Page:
Juno (9/10)

I’m gonna admit it – the trailers for this movie made it seem like some annoying cutesy sundance movie; the kind that prides itself on being quirky and offbeat, but whose foibles often just come off as contrived and self-congratulatory. So when the time came when I was at a theatre (for some reason this happens to me a lot), I had to choose between this, or…Alvin and the Chipmunks. Hello, Juno. Still apprehensive, I walked into the theater, and what greeted me onscreen was a lovely little tale with some surprisingly deep characters, a smart script, and some of the year’s best, acting, hands down. Movie aside, Amy Ryan from Gone Baby Gone, Ellen Page is here.

The movie begins with the titular character standing on a lawn watching an old beat-up cushioned chair, which we soon learn, was where her and her boyfriend did some activities that led to the main storyline of this movie – her being pregnant. She drinks a couple of quarts of Sunny D in just a couple of hours, to make sure she has enough urine to take her third pregnancy test of the day, that she purchases from a convenience store clerk (Rainn Wilson, The Office’s Dwight, in a glorious cameo). I balked at this. A ridiculous amount of Sunny D just to take a pregnancy test? Please. Cutesy self-congratulatory comedy here we come…the music as she walks back to her house after the third positive test of the day (yes, three; two wasn’t enough) didn’t bode well either. It seemed tailor-made to be magically pasted on to, once again, any sundance movie.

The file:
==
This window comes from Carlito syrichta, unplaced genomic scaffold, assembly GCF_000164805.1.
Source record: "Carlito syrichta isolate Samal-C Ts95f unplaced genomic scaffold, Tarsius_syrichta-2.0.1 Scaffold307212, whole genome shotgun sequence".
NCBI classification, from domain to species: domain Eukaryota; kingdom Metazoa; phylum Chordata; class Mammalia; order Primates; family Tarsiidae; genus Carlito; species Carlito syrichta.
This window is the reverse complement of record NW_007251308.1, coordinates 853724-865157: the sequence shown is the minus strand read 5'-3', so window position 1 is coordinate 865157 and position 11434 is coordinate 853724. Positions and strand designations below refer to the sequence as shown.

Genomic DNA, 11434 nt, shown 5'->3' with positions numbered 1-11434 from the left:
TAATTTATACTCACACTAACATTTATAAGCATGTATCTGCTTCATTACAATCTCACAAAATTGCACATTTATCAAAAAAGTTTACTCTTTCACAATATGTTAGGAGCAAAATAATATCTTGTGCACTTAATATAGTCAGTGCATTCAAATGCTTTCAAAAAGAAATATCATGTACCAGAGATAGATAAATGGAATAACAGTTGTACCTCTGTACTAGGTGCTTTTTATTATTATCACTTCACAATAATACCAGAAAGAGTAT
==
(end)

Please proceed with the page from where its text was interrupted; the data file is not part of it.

But then something happened. As Juno proceeds to tell everyone, from first her best friend, then to the father, played by Superbad’s Michael Cera, then to her dad and stepmom, she became more and more endearing. By the time she had set up a meeting with some parents (Jason Bateman and Jennifer Garner) to whom she would give the child once it was born, I was hooked. Juno (the character) is charming, witty, sharp, and has a simultaneously pessimistic and optimistic outlook on life, along the lines of, “sure, things suck, but they’ll probably get better.” Ellen Page deserves as many kudos as there are to give for her performance. She absolutely is Juno, from start to finish. Sometimes the script calls for her to deliver lines that are witty at the expense of the realness of the situation, but this is forgivable, as this movie contains some of the funniest lines I’ve heard all year.

But if this were all there was to Juno, I wouldn’t be giving it such a high score. So what else? The performances and the characters. I’m telling you, if there ever were such an obvious contender for best picture, this is it. It has that Little Miss Sunshine feel, which, though it ended up losing questionably to The Departed, was still a strong contender. One of LMS’s weaknesses was a family that felt just a little too quirky for its own good. In Juno, every single character is real down to the very marrow of their bones, and the performances contribute to this. Michael Cera basically plays his Superbad character of a nervous high school youngster, but he adds many little layers to it that almost transform him entirely. I believed this character would react to these things in this way. JK Simmons as Juno’s father is a great and perfect father figure; Allison Janney takes the touchy role of the stepmom and makes her absolutely wonderful; and finally, Bateman and Garner as the parents-to-be dazzle with their incredibly layered performances, which brings me to the absolute best thing about this movie.